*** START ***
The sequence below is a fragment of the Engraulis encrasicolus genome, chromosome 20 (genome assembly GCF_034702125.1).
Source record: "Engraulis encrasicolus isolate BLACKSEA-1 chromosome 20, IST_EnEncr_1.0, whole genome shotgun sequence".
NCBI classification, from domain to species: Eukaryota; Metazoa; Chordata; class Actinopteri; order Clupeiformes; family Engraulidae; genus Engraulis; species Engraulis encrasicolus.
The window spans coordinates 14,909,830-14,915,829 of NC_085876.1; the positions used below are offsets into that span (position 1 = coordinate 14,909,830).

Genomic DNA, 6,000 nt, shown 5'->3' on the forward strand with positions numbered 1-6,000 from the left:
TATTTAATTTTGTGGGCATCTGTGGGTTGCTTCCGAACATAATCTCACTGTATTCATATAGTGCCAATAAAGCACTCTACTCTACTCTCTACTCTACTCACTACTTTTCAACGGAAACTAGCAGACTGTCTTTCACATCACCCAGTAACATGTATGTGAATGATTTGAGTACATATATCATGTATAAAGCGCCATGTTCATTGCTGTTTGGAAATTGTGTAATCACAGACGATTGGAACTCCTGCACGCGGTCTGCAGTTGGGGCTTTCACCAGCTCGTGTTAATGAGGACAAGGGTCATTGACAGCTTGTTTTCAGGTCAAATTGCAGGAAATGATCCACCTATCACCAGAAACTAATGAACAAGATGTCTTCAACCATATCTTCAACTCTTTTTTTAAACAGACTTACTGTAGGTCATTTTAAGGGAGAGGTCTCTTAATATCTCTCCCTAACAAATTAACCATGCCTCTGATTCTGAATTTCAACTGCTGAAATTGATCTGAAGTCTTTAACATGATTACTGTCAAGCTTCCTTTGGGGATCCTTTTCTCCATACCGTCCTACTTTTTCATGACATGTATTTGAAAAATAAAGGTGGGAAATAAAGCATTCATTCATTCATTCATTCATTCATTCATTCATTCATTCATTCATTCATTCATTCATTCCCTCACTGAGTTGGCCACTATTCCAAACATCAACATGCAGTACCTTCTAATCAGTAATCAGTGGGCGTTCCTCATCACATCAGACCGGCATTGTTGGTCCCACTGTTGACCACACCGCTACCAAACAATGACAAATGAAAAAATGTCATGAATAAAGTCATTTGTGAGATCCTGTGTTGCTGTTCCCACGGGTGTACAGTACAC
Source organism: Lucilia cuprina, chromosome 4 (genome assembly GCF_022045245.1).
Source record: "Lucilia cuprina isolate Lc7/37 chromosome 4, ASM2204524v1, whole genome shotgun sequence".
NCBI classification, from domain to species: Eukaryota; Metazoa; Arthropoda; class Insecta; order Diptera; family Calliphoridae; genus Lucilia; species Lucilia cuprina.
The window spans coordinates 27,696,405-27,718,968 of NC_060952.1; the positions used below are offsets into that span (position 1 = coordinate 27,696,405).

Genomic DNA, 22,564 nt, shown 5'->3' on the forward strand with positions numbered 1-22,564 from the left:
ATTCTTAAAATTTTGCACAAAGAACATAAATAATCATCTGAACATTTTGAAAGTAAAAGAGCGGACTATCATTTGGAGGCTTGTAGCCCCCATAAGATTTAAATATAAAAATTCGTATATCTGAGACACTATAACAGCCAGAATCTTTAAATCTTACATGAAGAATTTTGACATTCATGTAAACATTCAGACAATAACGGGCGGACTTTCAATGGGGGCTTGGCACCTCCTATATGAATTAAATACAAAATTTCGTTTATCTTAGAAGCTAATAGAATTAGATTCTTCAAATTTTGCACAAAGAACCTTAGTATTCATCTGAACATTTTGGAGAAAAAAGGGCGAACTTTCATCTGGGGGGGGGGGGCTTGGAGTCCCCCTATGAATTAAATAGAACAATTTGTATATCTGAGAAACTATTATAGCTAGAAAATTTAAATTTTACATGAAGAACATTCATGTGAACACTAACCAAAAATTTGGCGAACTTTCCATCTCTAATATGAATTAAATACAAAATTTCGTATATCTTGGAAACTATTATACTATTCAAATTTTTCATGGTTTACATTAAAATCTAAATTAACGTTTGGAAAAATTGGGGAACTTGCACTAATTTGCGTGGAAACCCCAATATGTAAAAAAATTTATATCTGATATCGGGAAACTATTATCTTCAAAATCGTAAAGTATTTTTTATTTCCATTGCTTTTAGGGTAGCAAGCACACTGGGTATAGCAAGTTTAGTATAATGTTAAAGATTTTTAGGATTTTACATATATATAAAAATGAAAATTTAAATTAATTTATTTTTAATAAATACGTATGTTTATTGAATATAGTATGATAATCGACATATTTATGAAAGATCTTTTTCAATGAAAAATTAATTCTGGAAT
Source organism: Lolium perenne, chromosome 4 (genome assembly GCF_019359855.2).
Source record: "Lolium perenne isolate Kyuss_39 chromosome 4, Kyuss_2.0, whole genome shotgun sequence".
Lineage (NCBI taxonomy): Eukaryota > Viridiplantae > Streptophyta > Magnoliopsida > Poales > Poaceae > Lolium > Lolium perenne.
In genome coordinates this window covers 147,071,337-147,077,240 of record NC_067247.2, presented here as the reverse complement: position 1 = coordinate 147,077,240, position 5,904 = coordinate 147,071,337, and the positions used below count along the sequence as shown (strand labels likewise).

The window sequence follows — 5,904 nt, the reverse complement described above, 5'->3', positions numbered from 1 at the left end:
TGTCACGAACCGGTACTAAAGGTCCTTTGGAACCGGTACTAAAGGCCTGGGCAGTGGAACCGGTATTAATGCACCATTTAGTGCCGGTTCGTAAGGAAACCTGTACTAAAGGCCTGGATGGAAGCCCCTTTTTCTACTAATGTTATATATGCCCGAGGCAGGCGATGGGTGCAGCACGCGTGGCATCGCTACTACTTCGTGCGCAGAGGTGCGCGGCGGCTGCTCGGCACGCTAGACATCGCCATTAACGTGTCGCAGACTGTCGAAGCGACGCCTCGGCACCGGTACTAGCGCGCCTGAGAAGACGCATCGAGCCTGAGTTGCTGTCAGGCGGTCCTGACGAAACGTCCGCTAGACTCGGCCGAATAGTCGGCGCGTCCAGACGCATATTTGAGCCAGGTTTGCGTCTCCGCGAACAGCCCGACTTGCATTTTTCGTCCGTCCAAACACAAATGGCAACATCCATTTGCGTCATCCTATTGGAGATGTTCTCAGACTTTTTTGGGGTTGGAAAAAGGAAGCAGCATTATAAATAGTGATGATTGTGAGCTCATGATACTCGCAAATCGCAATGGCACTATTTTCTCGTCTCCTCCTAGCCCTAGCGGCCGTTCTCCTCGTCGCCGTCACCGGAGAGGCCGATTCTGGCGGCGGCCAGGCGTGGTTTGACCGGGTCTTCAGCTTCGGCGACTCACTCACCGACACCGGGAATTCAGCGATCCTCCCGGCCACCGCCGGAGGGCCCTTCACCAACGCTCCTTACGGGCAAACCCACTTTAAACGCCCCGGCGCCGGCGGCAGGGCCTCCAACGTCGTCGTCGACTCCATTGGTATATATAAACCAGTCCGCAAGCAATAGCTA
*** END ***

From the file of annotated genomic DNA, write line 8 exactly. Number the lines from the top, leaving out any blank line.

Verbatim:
Source record: "Lucilia cuprina isolate Lc7/37 chromosome 4, ASM2204524v1, whole genome shotgun sequence".